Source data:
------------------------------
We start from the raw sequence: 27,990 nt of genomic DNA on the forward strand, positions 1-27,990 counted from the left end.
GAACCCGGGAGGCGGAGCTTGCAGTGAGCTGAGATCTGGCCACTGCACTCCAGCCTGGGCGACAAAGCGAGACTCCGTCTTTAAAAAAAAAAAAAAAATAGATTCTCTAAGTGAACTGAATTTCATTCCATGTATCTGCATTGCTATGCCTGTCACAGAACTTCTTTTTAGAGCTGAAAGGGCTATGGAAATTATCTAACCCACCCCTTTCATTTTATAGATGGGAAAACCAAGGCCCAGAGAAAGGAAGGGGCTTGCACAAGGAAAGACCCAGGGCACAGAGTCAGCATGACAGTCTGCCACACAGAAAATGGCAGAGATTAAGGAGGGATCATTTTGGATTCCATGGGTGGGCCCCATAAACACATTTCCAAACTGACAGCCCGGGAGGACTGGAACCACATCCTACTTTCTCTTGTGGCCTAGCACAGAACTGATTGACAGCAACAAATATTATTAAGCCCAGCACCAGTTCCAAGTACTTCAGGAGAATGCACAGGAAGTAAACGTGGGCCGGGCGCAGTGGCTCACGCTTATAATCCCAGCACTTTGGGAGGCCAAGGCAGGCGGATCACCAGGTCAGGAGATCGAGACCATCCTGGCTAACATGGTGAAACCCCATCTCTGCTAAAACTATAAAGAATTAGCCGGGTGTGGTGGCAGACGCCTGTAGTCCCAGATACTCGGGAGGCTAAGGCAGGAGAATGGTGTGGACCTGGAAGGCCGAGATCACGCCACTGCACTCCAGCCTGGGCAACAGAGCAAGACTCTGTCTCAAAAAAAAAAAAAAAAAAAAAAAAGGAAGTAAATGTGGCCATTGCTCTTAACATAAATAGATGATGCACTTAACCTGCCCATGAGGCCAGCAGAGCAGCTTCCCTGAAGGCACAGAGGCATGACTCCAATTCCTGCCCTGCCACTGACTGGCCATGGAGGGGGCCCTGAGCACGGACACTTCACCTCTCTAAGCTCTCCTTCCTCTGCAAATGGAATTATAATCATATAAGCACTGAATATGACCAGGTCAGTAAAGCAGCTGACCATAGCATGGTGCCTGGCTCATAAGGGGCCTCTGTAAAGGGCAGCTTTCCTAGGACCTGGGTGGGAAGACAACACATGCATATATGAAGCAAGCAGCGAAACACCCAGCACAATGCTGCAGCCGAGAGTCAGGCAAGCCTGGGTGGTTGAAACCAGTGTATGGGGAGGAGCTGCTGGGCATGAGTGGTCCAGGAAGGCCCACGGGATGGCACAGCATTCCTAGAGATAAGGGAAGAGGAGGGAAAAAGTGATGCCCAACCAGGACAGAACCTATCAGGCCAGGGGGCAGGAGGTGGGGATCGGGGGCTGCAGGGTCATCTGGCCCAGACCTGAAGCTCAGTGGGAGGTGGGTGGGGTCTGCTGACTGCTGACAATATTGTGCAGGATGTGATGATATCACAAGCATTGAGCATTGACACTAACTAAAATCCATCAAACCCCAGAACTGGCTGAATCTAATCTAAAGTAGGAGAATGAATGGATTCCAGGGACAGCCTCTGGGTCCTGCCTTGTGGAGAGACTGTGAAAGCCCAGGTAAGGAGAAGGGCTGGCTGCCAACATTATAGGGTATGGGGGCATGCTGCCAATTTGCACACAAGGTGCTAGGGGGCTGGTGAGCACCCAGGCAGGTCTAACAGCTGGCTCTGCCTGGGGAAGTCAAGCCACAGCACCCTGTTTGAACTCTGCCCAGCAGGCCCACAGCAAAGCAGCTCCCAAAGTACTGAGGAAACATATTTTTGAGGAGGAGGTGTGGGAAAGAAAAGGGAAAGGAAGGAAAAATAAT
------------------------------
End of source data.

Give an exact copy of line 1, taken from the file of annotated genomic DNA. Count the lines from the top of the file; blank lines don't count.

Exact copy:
We start from the raw sequence: 27,990 nt of genomic DNA on the forward strand, positions 1-27,990 counted from the left end.